One of the ways that I had justified spending the summer away from home was by getting a full-time job at the medical library and by taking a couple of classes. I'm sure that my parents knew I was up to no-good shenanigans 90% of the time, but as long as I earned my own money and got decent grades they turned a blind eye to my hard-partying ways.
The class I had selected was called, "Beauty, Sublimity, and Epiphany," and it turned out to be the best class I ever took in my four years at UVM. I loved the books, I loved the laid-back feeling of the summer class, and above all... I loved the professor. Oh, my... did I ever love my professor.
The only thing that kept my crush from reaching full-blown epic proportions was his hair. It sounds superficial, I know, but the man had a mullet down to the middle of his back. Very tidy, very well-maintained, but... a mullet is a mullet is a mullet.
Because of the hair, I never allowed myself to think of him "in that way." Weird, I know. Plus, he was my professor, and I was busy sowing my wild oats and being supremely immature, so I just never officially crushed on him. I just kind of, you know, idolized him.
Some of the books he selected for us to read and discuss are still my favorites to this very day. He introduced me to Raymond Carver, Don Delillo, and the concept of writing with a growing undercurrent of foreboding that is palpable yet hard to pinpoint. Learning how and what to read helped me become a better writer, and I still think of things he said and taught me to this day - 15 years later.
In my Senior year I ended up taking another one of his classes, but that one was a very small honors class about Restoration comedies. We ended up in powdered wigs, waving fans, and speaking like fops, which was fun and all, but nowhere near as deep and meaningful to me as the first class of his that I'd taken.
The last time I saw him was just after I'd graduated. We bumped into each other while browsing in Barnes & Noble and he told me that his girlfriend was pregnant. I congratulated him and was sincerely happy for him, and less than a year later I moved away and began my life as a "grown-up."
Over the years I've thought of him often.
In short, after all these years, I'd put him on a pedestal and always imagined that he was still at UVM wearing cardigans with leather patches on the elbows, still writing, still molding young minds, still rocking his mullet.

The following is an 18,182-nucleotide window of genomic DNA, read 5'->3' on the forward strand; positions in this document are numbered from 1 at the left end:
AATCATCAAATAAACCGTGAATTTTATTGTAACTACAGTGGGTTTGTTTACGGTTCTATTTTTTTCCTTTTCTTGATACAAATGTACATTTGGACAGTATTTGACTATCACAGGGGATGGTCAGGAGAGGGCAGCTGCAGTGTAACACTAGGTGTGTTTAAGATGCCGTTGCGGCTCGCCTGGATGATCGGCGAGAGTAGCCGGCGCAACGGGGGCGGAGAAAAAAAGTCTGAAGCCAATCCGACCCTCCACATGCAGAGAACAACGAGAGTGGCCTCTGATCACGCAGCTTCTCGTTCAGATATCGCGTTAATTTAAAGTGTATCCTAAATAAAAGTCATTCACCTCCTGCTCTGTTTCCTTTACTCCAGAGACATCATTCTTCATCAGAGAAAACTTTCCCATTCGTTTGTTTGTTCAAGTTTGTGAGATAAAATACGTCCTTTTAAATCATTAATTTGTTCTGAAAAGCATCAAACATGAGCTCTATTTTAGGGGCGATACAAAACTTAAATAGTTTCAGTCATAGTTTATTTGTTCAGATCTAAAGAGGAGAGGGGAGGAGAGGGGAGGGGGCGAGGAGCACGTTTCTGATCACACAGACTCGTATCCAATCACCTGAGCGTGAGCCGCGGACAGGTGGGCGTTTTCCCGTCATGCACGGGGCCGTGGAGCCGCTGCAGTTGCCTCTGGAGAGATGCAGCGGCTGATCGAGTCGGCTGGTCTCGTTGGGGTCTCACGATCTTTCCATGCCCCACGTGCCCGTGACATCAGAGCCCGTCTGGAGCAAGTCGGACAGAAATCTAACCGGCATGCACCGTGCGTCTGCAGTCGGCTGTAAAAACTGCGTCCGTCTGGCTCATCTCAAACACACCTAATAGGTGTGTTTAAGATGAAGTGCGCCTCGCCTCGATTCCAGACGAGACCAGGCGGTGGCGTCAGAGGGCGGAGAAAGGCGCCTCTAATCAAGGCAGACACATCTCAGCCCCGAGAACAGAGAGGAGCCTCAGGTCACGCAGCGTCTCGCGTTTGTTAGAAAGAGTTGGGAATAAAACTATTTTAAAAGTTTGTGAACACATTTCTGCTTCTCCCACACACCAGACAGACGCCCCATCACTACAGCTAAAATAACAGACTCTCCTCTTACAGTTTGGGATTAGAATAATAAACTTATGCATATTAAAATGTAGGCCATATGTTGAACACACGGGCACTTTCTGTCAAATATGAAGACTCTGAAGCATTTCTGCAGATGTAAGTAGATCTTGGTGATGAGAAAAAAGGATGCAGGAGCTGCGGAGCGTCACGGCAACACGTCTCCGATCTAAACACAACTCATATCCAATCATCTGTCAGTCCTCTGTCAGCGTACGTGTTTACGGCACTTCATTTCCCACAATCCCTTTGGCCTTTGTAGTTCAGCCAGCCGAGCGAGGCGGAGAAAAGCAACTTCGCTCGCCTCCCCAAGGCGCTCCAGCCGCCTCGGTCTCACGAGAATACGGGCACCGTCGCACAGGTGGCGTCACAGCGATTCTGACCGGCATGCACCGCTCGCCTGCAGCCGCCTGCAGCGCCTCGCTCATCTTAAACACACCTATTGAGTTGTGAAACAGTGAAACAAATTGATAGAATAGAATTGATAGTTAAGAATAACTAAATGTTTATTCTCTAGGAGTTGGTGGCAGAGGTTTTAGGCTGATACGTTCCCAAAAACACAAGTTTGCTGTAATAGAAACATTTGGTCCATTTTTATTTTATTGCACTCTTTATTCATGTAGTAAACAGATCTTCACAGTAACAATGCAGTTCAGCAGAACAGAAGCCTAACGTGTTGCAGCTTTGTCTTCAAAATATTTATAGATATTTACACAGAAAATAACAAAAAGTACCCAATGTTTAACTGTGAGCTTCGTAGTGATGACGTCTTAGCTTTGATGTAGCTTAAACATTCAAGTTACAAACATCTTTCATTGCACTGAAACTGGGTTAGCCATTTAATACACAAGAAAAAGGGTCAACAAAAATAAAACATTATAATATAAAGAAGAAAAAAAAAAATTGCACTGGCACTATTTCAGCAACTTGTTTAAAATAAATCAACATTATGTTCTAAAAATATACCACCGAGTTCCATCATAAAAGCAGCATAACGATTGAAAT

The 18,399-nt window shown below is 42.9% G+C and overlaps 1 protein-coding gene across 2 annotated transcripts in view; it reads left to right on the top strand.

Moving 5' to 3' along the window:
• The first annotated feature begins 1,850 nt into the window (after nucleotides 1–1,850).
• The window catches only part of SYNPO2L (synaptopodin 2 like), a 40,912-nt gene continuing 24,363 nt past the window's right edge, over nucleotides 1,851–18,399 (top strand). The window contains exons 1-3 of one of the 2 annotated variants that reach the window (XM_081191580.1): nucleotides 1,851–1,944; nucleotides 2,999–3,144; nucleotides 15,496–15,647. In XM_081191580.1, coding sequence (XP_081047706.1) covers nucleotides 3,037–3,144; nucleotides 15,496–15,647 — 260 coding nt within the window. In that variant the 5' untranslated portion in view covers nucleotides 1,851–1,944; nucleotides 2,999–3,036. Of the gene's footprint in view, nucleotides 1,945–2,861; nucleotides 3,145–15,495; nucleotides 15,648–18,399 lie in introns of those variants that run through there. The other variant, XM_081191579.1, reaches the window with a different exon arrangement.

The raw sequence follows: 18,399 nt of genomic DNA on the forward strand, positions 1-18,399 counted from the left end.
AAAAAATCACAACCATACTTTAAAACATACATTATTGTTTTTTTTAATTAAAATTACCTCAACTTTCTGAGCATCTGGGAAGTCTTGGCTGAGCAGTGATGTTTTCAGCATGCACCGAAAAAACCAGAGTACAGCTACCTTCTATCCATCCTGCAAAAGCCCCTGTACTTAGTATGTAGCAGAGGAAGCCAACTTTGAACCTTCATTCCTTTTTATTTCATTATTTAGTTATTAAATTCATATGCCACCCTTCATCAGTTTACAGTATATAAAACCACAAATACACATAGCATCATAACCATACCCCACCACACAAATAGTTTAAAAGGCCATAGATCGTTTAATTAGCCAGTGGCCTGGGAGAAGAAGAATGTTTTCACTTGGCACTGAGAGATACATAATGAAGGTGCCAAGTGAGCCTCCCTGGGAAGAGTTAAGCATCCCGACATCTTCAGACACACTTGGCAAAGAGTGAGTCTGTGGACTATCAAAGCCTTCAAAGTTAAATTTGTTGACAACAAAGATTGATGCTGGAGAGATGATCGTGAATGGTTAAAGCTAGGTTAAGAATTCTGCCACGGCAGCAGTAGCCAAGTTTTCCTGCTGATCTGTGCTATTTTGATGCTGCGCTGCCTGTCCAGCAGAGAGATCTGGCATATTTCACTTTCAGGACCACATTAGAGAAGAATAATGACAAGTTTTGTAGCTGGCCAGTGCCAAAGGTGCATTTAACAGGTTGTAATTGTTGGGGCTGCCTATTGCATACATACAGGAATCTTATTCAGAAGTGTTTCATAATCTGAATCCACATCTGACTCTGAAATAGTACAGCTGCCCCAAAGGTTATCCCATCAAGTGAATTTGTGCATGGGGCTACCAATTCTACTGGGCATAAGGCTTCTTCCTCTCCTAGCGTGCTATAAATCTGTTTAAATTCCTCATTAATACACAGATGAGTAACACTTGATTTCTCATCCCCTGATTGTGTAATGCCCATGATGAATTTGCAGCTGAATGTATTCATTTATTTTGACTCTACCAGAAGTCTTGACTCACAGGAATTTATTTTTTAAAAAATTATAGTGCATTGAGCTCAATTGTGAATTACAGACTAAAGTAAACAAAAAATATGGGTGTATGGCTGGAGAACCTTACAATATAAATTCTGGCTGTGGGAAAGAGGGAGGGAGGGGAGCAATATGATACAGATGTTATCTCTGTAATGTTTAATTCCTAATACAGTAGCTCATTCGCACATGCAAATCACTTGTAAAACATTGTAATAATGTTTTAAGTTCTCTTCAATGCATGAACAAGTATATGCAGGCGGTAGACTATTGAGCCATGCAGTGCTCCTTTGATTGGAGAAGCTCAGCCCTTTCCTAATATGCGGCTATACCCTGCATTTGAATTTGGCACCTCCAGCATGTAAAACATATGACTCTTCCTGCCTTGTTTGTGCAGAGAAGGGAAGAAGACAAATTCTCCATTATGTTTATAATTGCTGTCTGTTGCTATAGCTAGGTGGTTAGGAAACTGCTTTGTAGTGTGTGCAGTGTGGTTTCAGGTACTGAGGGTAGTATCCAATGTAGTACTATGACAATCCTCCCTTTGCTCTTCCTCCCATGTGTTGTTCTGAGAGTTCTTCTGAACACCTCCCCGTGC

The other night, for some odd reason, I decided to google him. I don't even know why. His name came up immediately, and it brought me to what I first thought was a blog. I smiled - oh, the irony! My beloved professor is also a blogoholic just like me!
Then I read a little bit more, and it turns out it's a political blog written by him to document his campaign and new job... in politics. As a politician. A state senator, to be exact.
|See you on deck, Senator!|
At least he ditched the mullet.
I'm not sure if you guys know this about me or not, but I'm not a huge fan of politicians. Sure, maybe my old prof is trying to do "good," and I know I would have voted for him if I lived in the state (because praise Jebus, he's a bleeding heart like me), but the mere fact that he is now a schmoozing, fund-raising, potentially-two-faced politician makes me uneasy.
|I hope he still has a severe case of, "Stickittothemaneosis."|
The good news is that he has published a few more novels since then, some of which have even won awards. He still teaches at UVM. He writes so beautifully -- I just hope he uses his powers for good and not evil.
I'll bet that he is one of the "good ones." I couldn't bring myself to read too much of his political blog, but it's clear that he has been a very busy guy over these past 15 years. I am happy for him and proud of his success, but my initial (admittedly rather baffling) reaction was disappointment. Weird, huh?
I don't understand it myself.